One of Minnesota’s last surviving drive-in movie theaters finally reopened after being closed for repairs for nearly three months.

The Long Drive-In in Long Prairie shut down after a storm severely damaged its outdoor screen on July 17. It took months to get the repairs made to the original 1950s-era screen, which stands 60 feet high and 86 feet wide. But finally, owners Michelle and Dan Claseman of nearby Little Falls reopened the central Minnesota theater on Oct. 12.

It was the longest the theater had been closed during the seasonal business’ 61 years.

The theater will also host a special Halloween event Oct. 20-21 with kids’ movies. Michelle Claseman said the theater could stay open until the end of October, depending on weather. For an updated schedule, go to thelongdrivein.com.

The drive-in theater is one of only two continuously running drive-in theaters from the 1950s left in Minnesota. The state once had nearly 90 drive-in theaters during the height of their popularity, but that’s now dwindled to only six.

KELLY SMITH

MANKATO

No criminal charges in August quarry blast

The Blue Earth County attorney won’t file criminal charges in a quarry blast that sent chunks of limestone screaming through a Mankato neighborhood this summer.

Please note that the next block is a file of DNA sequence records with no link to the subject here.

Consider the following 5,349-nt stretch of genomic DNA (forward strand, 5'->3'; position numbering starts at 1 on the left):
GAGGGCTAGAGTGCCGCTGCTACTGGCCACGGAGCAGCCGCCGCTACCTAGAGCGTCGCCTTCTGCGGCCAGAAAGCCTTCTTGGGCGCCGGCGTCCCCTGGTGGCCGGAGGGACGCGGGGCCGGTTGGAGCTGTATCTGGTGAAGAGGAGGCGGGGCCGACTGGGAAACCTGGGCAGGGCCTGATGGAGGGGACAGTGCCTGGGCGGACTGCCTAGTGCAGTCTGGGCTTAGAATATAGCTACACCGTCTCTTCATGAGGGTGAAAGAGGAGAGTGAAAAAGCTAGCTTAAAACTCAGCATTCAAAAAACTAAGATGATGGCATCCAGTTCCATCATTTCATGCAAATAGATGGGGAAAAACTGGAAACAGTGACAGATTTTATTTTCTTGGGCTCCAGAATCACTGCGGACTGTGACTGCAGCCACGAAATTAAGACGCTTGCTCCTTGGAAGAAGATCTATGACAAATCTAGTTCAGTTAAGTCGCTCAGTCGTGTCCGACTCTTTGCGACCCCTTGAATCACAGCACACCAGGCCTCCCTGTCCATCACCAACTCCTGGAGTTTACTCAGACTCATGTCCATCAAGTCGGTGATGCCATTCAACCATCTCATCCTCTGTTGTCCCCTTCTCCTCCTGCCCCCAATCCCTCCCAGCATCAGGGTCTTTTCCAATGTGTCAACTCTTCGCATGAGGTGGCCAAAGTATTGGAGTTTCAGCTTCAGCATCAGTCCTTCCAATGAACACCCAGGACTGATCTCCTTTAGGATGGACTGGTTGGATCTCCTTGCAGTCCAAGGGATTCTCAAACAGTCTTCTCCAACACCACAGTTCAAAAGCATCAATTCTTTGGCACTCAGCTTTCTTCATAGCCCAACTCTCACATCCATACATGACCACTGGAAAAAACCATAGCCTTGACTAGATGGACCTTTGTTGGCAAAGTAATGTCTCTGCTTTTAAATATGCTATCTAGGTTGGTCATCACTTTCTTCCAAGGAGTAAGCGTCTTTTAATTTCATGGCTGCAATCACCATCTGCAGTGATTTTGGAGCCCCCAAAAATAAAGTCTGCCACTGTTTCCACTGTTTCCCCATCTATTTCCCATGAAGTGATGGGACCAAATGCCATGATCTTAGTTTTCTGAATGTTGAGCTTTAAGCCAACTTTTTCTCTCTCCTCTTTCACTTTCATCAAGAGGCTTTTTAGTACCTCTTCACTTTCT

County Attorney Pat McDermott said last week that an investigation of the Aug. 8 incident at the Jefferson Quarry failed to yield evidence strong enough to present to a jury.

“We would need to prove beyond a reasonable doubt that a person acted with gross disregard for human life or property,” he said. “It’s a pretty high burden of proof.”

A barrage of rocks, some bigger than bowling balls, ripped limbs from trees and punched a hole in the wall of a house hundreds of feet from the explosion site.

In April, a blast at the quarry coincided with a massive tremor that shook dozens of homes and damaged several. Local residents blamed the disturbance on the quarry, which is operated by Jordan Sands. Company officials commissioned a report that later concluded a natural earthquake took place seconds after the blast.

City officials suspended the company’s blasting permit after both incidents and recently told the company that its permit would not be renewed.

JOHN REINAN

BRECKENRIDGE

Funding approved for water treatment plant

The Minnesota Public Facilities Authority has approved nearly $9 million in grants and loans for construction of a lime-softening water treatment plant in Breckenridge.

The funding helps communities such as Breckenridge upgrade or replace aging sewer and water facilities.

The state authority provides financing and technical assistance to build and maintain infrastructure that protects public health and the environment and promotes economic growth.

Mark Brunswick